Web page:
The following reading guides, lesson plan, and extension activities were developed to support students' engagement with The 1857 Project. Inspired by The 1619 Project from the New York Times Magazine, The 1857 Project is a special issue of the Gateway Journalism Review that chronicles the history of racial injustice in St. Louis, Missouri and Illinois. It is called The 1857 Project because of the important events that happened in St. Louis that year, such as the Dred Scott decision and the Lincoln-Douglas debates. This 80-page spring issue explores the history of race in the land of Dred Scott through visual and written pieces from journalists, authors, artists, students, and educators. The resources below were developed by Christina Sneed, an educator and instructional coach from St. Louis, MO.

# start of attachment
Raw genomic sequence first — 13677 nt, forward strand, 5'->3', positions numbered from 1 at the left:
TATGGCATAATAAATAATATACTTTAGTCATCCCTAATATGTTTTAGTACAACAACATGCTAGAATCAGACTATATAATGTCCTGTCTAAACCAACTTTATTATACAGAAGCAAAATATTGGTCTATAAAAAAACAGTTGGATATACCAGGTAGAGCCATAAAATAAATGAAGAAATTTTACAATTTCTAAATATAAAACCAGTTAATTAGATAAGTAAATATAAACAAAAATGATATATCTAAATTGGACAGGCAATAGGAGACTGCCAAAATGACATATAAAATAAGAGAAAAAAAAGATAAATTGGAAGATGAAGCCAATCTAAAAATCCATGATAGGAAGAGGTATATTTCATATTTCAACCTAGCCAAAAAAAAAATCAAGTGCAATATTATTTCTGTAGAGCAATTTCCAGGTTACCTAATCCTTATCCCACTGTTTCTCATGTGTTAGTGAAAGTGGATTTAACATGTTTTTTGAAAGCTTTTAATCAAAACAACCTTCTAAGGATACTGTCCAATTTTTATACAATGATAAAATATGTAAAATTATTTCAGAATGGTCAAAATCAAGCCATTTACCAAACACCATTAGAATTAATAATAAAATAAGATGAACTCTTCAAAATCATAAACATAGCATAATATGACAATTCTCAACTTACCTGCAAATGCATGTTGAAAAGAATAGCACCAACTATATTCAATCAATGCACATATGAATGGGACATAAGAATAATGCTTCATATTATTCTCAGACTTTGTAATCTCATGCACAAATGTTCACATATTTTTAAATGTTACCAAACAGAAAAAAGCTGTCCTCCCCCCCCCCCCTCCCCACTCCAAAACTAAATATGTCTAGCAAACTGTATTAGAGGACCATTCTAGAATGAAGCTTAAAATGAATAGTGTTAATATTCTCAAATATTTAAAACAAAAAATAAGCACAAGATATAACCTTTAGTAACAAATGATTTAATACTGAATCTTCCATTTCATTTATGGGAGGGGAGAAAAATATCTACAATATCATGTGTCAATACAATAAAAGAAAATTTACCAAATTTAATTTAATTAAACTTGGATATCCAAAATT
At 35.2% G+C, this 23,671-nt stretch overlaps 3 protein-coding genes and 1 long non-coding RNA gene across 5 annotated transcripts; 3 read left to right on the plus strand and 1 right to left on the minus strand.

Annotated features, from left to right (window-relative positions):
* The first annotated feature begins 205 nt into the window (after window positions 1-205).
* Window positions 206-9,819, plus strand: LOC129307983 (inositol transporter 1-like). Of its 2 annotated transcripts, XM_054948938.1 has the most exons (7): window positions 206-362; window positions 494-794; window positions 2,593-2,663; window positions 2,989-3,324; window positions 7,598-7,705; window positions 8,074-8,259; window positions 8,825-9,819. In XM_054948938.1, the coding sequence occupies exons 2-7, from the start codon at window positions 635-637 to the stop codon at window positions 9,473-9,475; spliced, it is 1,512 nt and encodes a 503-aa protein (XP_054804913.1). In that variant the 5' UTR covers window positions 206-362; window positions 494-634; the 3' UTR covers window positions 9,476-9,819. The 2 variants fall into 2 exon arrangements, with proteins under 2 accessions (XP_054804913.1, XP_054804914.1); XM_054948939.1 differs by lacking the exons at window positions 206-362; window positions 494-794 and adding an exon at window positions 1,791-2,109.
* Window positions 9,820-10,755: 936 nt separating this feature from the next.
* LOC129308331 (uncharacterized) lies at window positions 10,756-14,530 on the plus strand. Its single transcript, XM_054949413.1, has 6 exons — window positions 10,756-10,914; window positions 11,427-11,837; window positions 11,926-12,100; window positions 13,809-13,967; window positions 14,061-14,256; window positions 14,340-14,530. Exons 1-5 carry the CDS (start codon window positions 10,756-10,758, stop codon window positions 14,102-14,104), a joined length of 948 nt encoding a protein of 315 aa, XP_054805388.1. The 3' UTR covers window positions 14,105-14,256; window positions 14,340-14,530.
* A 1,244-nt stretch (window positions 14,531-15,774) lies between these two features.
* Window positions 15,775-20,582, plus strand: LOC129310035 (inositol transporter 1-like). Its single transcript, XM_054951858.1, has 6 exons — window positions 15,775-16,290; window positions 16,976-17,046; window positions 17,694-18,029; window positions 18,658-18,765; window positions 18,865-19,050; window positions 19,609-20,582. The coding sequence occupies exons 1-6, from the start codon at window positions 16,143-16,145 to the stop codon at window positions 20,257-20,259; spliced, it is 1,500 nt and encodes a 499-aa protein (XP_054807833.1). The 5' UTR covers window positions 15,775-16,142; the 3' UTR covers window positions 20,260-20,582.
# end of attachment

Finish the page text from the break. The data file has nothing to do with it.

This resource includes quotes, key terms/names/historical events, and guiding questions for many of the 30+ essays and creative works that compose The 1857 Project.
This lesson plan is designed to introduce William Freivogel’s essay, and The 1857 Project as a whole, through discussion questions and guided reading.
These activities model ways that students can apply writing, research, discussion, and visual arts skills to explorations of essays written by students for The 1857 Project.